Thomas Scheben

I continue to be (cheerfully) amazed at the diversity of websites/discussion groups/etc. that the Internet has enabled to be created, that can so readily bring together people who share common interests . . . so now there’s a Habsburg discussion group!!! I love it!!!

As far as this question is concerned, I believe the ultimate answer to be “culture,” although I don’t really know how to go about proving this objectively. If you look at the entire history of the Hapsburg dynasty/empire, its development was never primarily “martial,” though they certainly made use of war as an instrument of policy when convenient. They seemed always to prefer other means of acquiring territory or power, particularly dynastic marriages. This character was encapsulated in the famous proverb that went something like “Other nations make war, you, happy Austria, marry.” They never tried to build an unitary state but continued the old medieval tradition of “localism in empire.”

One of the big what-ifs of modern history is what might have happened in the early 20th century if in the 19th century the Hapsburgs had worked with the rising nationalist spirit and capitalized on their empire’s diversity to build a kind of United States of Central Europe . . .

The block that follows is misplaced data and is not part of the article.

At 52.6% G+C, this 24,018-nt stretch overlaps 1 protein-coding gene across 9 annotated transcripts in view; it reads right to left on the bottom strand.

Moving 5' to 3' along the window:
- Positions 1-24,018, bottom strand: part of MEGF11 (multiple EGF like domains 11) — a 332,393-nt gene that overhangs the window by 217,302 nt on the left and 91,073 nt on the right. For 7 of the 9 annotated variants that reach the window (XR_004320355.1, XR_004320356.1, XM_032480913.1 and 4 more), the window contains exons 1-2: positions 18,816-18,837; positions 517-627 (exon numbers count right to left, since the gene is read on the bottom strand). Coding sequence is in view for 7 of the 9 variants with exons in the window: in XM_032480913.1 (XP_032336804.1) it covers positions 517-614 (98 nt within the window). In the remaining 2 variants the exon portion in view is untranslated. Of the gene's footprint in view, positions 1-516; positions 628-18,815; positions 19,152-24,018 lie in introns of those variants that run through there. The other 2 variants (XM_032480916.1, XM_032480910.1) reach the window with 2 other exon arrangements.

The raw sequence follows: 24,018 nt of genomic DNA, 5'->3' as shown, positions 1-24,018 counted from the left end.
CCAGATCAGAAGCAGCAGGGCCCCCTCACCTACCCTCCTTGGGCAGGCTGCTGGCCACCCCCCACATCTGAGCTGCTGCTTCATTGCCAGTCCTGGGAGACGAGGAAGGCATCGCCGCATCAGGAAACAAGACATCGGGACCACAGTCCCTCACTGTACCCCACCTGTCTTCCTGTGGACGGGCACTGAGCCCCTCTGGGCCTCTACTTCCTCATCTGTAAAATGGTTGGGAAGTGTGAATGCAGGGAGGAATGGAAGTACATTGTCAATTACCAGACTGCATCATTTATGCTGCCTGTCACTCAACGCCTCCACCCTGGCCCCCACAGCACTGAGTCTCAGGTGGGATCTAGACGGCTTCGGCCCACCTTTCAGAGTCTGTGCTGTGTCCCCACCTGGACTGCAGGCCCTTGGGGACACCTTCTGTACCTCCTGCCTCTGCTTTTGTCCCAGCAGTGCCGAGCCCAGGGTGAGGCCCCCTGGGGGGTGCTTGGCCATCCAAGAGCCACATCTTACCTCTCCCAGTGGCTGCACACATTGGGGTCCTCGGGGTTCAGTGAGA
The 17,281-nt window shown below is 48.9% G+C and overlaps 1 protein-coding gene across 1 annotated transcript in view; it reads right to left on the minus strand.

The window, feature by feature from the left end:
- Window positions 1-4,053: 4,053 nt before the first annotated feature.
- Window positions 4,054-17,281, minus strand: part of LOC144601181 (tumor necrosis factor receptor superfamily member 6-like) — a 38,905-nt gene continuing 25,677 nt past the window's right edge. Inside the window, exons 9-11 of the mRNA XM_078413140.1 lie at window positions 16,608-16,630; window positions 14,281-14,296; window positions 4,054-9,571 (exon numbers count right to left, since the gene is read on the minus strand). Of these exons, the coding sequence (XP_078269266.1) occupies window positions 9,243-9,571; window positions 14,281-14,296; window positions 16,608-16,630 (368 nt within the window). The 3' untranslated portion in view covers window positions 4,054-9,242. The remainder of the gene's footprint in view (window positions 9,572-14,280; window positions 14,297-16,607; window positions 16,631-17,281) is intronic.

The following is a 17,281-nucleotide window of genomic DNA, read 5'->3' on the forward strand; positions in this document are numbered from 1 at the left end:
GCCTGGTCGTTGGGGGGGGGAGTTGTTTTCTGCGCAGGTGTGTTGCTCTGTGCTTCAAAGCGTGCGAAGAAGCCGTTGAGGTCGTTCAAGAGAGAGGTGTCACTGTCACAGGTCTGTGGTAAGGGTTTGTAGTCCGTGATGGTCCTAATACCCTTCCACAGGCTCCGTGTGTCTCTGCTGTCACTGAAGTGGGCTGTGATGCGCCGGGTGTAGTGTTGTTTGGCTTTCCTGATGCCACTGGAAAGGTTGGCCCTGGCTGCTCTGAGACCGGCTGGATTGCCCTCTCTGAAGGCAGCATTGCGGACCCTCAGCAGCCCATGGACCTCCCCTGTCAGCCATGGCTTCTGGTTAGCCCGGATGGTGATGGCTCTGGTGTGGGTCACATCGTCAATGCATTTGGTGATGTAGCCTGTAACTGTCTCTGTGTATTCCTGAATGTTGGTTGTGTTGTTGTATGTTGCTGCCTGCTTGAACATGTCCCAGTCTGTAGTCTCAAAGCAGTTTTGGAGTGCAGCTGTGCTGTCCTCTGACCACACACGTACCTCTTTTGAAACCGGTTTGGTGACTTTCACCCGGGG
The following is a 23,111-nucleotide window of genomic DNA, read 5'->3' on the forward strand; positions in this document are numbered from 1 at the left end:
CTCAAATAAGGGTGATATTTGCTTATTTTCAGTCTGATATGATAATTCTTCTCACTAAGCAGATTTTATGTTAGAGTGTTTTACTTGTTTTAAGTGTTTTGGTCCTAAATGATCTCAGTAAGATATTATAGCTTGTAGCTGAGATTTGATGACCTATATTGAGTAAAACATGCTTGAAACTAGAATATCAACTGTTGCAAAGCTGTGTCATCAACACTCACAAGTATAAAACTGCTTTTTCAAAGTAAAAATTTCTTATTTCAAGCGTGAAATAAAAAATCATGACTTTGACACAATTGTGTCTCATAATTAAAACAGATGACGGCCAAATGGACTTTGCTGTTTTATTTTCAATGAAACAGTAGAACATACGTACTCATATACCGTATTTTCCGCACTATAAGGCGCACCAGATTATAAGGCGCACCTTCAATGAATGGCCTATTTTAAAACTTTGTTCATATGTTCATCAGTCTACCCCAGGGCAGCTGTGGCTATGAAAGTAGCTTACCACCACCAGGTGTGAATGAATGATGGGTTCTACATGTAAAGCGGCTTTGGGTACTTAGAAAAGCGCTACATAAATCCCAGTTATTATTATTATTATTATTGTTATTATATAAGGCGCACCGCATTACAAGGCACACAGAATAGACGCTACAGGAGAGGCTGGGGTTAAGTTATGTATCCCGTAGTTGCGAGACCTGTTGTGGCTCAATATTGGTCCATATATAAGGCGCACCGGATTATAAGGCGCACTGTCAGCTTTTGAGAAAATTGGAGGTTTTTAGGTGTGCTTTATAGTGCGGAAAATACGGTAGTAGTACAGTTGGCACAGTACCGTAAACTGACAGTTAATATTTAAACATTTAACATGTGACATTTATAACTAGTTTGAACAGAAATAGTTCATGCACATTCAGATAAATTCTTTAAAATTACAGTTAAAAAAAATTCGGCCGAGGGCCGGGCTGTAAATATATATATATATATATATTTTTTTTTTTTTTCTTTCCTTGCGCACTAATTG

Notwithstanding Austria-Hungary’s poor showing in the Balkan Wars, significant elements of the empire’s foreign ministry as well as military continued to lobby for war—a localized, successful one, of course—to shore up the dynasty in the critical years right before World War I. The decay and centrifugal forces pulling the old empire apart were quite apparent to people on the scene at the time, not just in retrospect.

Strikingly like the Russian autocracy, whose solution for recovering the prestige and authority sacrificed by its incompetent, losing war with Japan was another war.


This is a question that has been bothering me since grade school:

how did a state with such an unimpressive military get to be such a great power? I looked through the few H-Habsburg responses to this and found that they tended to minimize Habsburg ineptness, which I would challenge.

My specialty is the Thirty Years’ War, and, in my opinion, if the (Austrian) Habsburgs had been only average, they would have come out of the war much better. Almost all of their victories were won in the first half of the war, and they tended to be against outsized rebel forces. Tilly was very successful, but he wasn’t Habsburg. Nordlingen was very successful, but that had a large Spanish contingent. That leaves Wallenstein, and his greatest accomplishment was Lutzen, a draw.

That’s the good half of the war. In the second half, it was nothing but one defeat after another: Wittstock (1636), Second Breitenfeld (1642), Jankov (1645), and Zusmarshausen (1648), not to mention several other disastrous campaigns that did not include a major battle (1644 and 1646 come to mind). I’m amazed that Austria managed to escape from this war in as good shape as it did.

I’m tempted to blame the political selection of leaders, especially Leopold Wilhelm (why the Spanish ever took him on as governor-general of the Low Countries after his previous career is a mystery). However, in 1647 they gave command to Peter Melander, who was not only not a Catholic, but was actually a Calvinist. He turned things around for a while, but then lost at Zusmarshausen; and that clearly can’t be blamed on politics.